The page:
Saturday, August 24, 2013

2012 Nannuo Mountain Spring Bing

(Pu'er, Puer, Pu-erh)

 This was not a heavily anticipated tea for me.I Didn't even try it when it first arrived.  Honestly, this tea landed directly to my stock and patiently acclimated itself for a couple of months, waiting to be adored and appreciated as a fine tea of this quality should be. It's not to say Nannuo Mountain isn't "my cup of tea" it's that my preferences occupy the front of my mind like that favorite song you can't stop singing even if you want to. Well, I finally got over my obsessions and found out what I was missing. 

 My enthusiasm spiked as soon as I opened the wrapper. To say this is an attractive looking tea is an understatement, this cake is gorgeous! A sweet and highly appealing fragrance immediately filled the air and prompted the question, what have I been waiting for? 
        The fragrance of this tea is of special note; floral and abounding with sweetness. I will also be assertive enough to say this tea has plum fragrance, one of my favorite qualities in pu'er tea

 One of my favorite qualities of pu'er in general is complexity. I believe I can perceive the qualities of every other kind of tea within the
flavor and fragrance of exceptional quality pu'er. With that being said, when I first tasted this tea I distinguish the buttery and floral qualities of a Wen Shan Baozhong wulong (oolong). But it doesn't stop there, it also contains all the woody, earthy qualities pu'er is known for. Still further, this tea is abounding with a rich, but not overstated, sweetness that truly makes this tea exceptional.The mouth fill is thick and full. Bitterness is present but not as pronounced as the astringency, witch is typical of genuine Nannuo Mountain gushu (ancient tree) tea.

   With 6g of tea in a 150ml gaiwan, I was able to get 15 good steepings with the plum fragrance pervading through them all. I am excited to try this tea again and again, year after year as I'm sure it will age into something to be enjoyed over and over.

 Recommended food pairing: fresh green figs. Amazing! 

View this tea in our online tea shop - 2012 Nannuo Mountain Spring Bing

Wednesday, August 14, 2013

Nannuo Mountain Pu’er (Puer, Pu-erh)

 The closest pu’er producing mountain to Jinghong, the capital city of the Shishuangbanna prefecture, is Nannuo Shan. Because of it proximity to “civilization” Nannuo Shan endures a large amount of tea tourism, most of witch is domestic, but they are no strangers to the recent increase of foreigners in pursuit of tea. It is not my intention to sound cinical as I was recently one of these nostalgic foreigners. Take it from me the rewards are great for the minimal amount of travel needed to access a famous pu’er-producing region.
 Your journey begins in Jinghong, the low valley area near the infamous Lancong Jiang (Mekong River). As you leave the city the view from your window is mostly small scale vegetable farming and large scale banana production. Don’t forget to try a genuine banna banana; it’s a memory you won’t soon forget. It doesn’t take long before you begin to drastically rise in elevation. It doesn’t take long for the view to change either. Bananas disappear in exchange for rice, rubber and eventually tea. If your paying attention, the first tea plants you see might just be the first tea plants this American tea fanatic has ever seen. Don’t be fooled though, the tea you came to see isn’t visible from the highway.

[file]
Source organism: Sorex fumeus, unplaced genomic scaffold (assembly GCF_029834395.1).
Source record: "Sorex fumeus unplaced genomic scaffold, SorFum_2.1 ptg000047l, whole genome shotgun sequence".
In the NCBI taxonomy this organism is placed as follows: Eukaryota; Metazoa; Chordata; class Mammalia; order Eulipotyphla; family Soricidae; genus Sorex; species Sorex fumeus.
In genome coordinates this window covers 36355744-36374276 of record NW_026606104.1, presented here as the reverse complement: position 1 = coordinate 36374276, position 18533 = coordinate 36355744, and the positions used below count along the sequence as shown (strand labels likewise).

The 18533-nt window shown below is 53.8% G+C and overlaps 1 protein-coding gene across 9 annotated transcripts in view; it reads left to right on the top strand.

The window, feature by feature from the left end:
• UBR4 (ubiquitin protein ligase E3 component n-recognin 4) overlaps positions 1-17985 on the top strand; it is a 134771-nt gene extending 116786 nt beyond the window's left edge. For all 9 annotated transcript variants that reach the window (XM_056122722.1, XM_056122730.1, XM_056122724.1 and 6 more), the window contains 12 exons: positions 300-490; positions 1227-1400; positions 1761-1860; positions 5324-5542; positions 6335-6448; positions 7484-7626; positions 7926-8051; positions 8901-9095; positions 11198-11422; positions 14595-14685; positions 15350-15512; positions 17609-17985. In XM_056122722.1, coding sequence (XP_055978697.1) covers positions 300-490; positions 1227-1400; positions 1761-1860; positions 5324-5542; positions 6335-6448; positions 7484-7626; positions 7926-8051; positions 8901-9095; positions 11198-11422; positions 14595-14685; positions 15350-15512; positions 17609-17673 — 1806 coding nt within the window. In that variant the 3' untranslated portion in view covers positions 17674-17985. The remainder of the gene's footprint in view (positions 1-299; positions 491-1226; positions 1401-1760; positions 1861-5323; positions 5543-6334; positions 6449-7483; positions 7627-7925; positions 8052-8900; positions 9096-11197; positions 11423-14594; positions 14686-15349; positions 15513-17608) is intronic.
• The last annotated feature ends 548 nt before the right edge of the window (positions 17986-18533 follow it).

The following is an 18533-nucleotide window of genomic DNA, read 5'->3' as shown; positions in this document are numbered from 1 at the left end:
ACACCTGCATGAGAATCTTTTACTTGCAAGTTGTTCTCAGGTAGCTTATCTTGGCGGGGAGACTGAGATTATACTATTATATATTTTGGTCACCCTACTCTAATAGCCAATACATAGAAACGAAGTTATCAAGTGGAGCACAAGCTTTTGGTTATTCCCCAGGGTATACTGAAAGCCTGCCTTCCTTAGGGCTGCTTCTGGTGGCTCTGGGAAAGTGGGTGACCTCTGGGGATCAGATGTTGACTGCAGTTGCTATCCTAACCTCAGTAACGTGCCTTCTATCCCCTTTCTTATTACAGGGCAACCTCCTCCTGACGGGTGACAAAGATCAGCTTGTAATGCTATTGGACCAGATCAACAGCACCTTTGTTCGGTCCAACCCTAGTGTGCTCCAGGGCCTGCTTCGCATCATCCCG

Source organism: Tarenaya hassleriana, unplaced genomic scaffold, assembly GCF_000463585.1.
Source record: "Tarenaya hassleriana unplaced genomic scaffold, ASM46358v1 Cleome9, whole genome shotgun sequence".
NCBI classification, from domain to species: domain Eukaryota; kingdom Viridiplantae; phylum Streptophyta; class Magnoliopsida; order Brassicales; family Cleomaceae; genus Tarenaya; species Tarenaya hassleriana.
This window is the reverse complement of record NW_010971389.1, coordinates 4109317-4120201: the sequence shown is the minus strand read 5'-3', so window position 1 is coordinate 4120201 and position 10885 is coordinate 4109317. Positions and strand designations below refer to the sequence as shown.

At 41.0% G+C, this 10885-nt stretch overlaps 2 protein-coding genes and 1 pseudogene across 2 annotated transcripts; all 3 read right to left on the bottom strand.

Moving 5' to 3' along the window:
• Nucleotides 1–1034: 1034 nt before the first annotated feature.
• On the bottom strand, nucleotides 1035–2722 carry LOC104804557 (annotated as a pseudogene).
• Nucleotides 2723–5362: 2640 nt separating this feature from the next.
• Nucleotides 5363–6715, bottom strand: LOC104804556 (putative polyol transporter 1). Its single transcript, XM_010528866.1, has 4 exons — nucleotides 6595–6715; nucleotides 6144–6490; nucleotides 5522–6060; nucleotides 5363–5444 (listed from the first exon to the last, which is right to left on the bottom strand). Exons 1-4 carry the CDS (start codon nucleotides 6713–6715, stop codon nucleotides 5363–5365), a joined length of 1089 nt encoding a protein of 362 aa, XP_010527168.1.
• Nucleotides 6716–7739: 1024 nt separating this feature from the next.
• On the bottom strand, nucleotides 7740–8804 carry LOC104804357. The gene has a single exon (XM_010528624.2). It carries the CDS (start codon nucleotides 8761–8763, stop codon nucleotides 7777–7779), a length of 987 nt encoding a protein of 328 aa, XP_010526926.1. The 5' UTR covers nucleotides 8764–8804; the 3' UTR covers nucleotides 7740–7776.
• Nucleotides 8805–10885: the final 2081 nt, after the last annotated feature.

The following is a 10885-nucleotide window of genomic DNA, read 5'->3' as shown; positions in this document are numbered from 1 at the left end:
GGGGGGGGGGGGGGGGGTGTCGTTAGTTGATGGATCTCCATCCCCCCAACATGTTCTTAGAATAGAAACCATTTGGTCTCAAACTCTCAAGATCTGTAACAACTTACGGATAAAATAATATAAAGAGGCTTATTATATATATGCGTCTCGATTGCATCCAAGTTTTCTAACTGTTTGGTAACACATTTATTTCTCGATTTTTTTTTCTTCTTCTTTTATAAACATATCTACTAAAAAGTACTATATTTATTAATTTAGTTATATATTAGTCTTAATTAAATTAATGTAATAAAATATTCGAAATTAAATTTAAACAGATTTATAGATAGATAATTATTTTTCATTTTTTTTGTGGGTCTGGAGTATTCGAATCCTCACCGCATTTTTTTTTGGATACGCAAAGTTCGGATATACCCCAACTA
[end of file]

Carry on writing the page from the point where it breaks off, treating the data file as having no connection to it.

Small villages of indigenous minorities, mostly Eini People, are seen on both sides of the road and in the near distant mountains. When you reach the summit elevation of the highway, there is even a little roadside market selling vegetables, crafts and you guested it, tea. A little further up the road and not far off of it is the gloriously titled Nannuo Shan Cha Shu Wang (Nannuo Mountain King of Tea Trees) an eight hundred year old tea tree surrounded by terraced shrub tea.

 The real gem of Nannuo Shan is much further up the mountain. Navigating a series of dirt roads through many unmarked forks and past wooden gates that look like entrances to strange and mysterious places: really just more villages and tea gardens. Our destination was a trailhead that leads to another eight hundred year old tea tree. Along this two kilometer trail is a bio diverse forest ecosystem with an immeasurable amount of plant and animal life.
At the center of attention was, of course, tea. One to several hundred-year-old tea trees blanket the forest filling in all the spaces between every other species of plant life. Seeing the diversity in the natural ecology these tea trees where cultivated in made me realize how truly “organic” and special genuine gu shu (ancient tree) tea is.
At the end of the trail was another magnificent Nannuo Shan Cha Shu Wang, this time surrounded by the natural forest ecology. Along side this “king of Tea Trees” was a little hut with an Eini woman, dressed in her native attire, posing for pictures and serving tea. Cliché? Maybe. Kitschy? Perhaps to some. A fun and exciting experience for an enthusiastic first timer? Indeed!

 But what is the tea like? I’m glad you asked. Nannuo Shan is known for producing tea that is highly fragrant, and mild in bitterness. If you like tea that is floral in fragrance, complex in profile and soft in finish than I highly recommend seeking out a high quality genuine gu shu tea from Nannuo Shan. Nannuo tea is also a great introduction tea to the world sheng pu’er (naturally fermented tea) because it generally has a mild bitterness and low astringency. An easily palatable tea for one and all. My personal favorite is the 2012 Nannuo mountain spring tea from Yun Hai Zhi Dian. Love love love that tea!